That vision was at the heart of the founding of Georgetown College in 1789 as the first Catholic institution of higher learning in the United States, and at the establishment of Georgetown Visitation Preparatory School 10 years later as the first Catholic all-girls school in the new nation. The same vision guided the free men and women of color who in 1858 founded what became Saint Augustine Church in Washington, first as a school so their children could have an opportunity for a better life. That vision led to the founding of Archbishop Carroll High School in 1951 as one of Washington’s first fully integrated schools, as well as the 2007 establishment of Don Bosco Cristo Rey High School in Takoma Park with its innovative work study program.

From the time when teachers at local Catholic schools taught at chalkboards, to today when students learn on laptops and iPads, academic excellence has marked Catholic education here. The “honor roll” of Catholic school students and graduates from the Archdiocese of Washington over the years includes priests and sisters, doctors, scientists, business executives, political leaders, Olympic gold medalists, an opera singer, a space shuttle astronaut, and many more good people who help build up the temporal order. Twenty-seven schools in the archdiocese have been named as National Blue Ribbon Schools in the 30-year history of the award.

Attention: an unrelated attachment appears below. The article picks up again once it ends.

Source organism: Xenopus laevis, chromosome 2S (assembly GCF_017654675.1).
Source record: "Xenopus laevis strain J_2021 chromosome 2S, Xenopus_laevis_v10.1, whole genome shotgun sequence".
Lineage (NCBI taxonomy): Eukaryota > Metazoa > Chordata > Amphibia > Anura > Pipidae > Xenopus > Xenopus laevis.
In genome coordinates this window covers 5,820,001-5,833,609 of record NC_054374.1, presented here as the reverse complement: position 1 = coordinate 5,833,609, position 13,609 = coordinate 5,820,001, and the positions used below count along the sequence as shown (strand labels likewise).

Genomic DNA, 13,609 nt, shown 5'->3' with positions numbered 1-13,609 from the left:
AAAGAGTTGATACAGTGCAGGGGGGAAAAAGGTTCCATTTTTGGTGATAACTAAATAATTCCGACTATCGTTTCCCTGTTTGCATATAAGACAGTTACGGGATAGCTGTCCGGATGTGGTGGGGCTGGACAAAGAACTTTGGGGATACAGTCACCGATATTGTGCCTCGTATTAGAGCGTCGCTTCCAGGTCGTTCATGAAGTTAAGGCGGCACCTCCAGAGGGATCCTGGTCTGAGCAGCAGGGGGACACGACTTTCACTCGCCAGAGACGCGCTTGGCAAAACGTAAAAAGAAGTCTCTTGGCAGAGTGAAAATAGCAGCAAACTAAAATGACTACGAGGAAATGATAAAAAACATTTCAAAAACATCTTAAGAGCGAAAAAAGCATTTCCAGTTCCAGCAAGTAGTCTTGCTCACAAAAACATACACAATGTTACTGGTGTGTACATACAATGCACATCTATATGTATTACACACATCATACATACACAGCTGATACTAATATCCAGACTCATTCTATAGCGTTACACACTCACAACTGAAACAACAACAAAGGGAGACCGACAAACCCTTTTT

Our 68 Catholic elementary schools, along with our 20 Catholic high schools and seven early childhood centers, will serve approximately 27,000 students this school year. Our parish elementary and high school religious education and youth ministry programs will serve about 25,000 students taught by nearly 2,700 parish catechists.